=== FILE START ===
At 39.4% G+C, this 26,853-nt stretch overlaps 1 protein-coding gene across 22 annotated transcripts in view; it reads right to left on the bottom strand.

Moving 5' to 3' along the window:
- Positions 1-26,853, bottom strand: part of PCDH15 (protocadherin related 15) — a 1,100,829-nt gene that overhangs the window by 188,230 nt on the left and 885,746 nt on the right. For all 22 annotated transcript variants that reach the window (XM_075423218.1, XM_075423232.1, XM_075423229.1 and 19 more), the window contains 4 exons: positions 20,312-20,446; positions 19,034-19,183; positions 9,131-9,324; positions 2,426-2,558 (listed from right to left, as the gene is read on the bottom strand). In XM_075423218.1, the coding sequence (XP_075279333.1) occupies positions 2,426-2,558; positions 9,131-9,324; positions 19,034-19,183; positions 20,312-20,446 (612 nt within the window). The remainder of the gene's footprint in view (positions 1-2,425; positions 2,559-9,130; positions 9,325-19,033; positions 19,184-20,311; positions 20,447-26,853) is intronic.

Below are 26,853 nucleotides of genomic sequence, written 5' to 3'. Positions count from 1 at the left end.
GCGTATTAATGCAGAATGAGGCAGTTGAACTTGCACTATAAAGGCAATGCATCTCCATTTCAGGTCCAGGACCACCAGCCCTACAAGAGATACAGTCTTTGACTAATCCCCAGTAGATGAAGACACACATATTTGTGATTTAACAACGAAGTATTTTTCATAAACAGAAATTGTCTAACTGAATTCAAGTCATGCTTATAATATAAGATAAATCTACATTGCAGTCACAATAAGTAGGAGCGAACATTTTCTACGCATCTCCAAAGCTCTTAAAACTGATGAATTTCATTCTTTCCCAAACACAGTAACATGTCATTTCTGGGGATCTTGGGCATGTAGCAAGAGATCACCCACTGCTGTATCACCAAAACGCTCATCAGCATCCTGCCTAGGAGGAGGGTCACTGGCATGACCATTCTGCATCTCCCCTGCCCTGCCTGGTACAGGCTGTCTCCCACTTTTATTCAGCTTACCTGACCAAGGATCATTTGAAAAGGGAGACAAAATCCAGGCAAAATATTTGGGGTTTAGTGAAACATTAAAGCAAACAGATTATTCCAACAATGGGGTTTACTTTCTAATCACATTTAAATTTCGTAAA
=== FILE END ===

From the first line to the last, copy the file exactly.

At 39.4% G+C, this 26,853-nt stretch overlaps 1 protein-coding gene across 22 annotated transcripts in view; it reads right to left on the bottom strand.

Moving 5' to 3' along the window:
- Positions 1-26,853, bottom strand: part of PCDH15 (protocadherin related 15) — a 1,100,829-nt gene that overhangs the window by 188,230 nt on the left and 885,746 nt on the right. For all 22 annotated transcript variants that reach the window (XM_075423218.1, XM_075423232.1, XM_075423229.1 and 19 more), the window contains 4 exons: positions 20,312-20,446; positions 19,034-19,183; positions 9,131-9,324; positions 2,426-2,558 (listed from right to left, as the gene is read on the bottom strand). In XM_075423218.1, the coding sequence (XP_075279333.1) occupies positions 2,426-2,558; positions 9,131-9,324; positions 19,034-19,183; positions 20,312-20,446 (612 nt within the window). The remainder of the gene's footprint in view (positions 1-2,425; positions 2,559-9,130; positions 9,325-19,033; positions 19,184-20,311; positions 20,447-26,853) is intronic.

Below are 26,853 nucleotides of genomic sequence, written 5' to 3'. Positions count from 1 at the left end.
GCGTATTAATGCAGAATGAGGCAGTTGAACTTGCACTATAAAGGCAATGCATCTCCATTTCAGGTCCAGGACCACCAGCCCTACAAGAGATACAGTCTTTGACTAATCCCCAGTAGATGAAGACACACATATTTGTGATTTAACAACGAAGTATTTTTCATAAACAGAAATTGTCTAACTGAATTCAAGTCATGCTTATAATATAAGATAAATCTACATTGCAGTCACAATAAGTAGGAGCGAACATTTTCTACGCATCTCCAAAGCTCTTAAAACTGATGAATTTCATTCTTTCCCAAACACAGTAACATGTCATTTCTGGGGATCTTGGGCATGTAGCAAGAGATCACCCACTGCTGTATCACCAAAACGCTCATCAGCATCCTGCCTAGGAGGAGGGTCACTGGCATGACCATTCTGCATCTCCCCTGCCCTGCCTGGTACAGGCTGTCTCCCACTTTTATTCAGCTTACCTGACCAAGGATCATTTGAAAAGGGAGACAAAATCCAGGCAAAATATTTGGGGTTTAGTGAAACATTAAAGCAAACAGATTATTCCAACAATGGGGTTTACTTTCTAATCACATTTAAATTTCGTAAA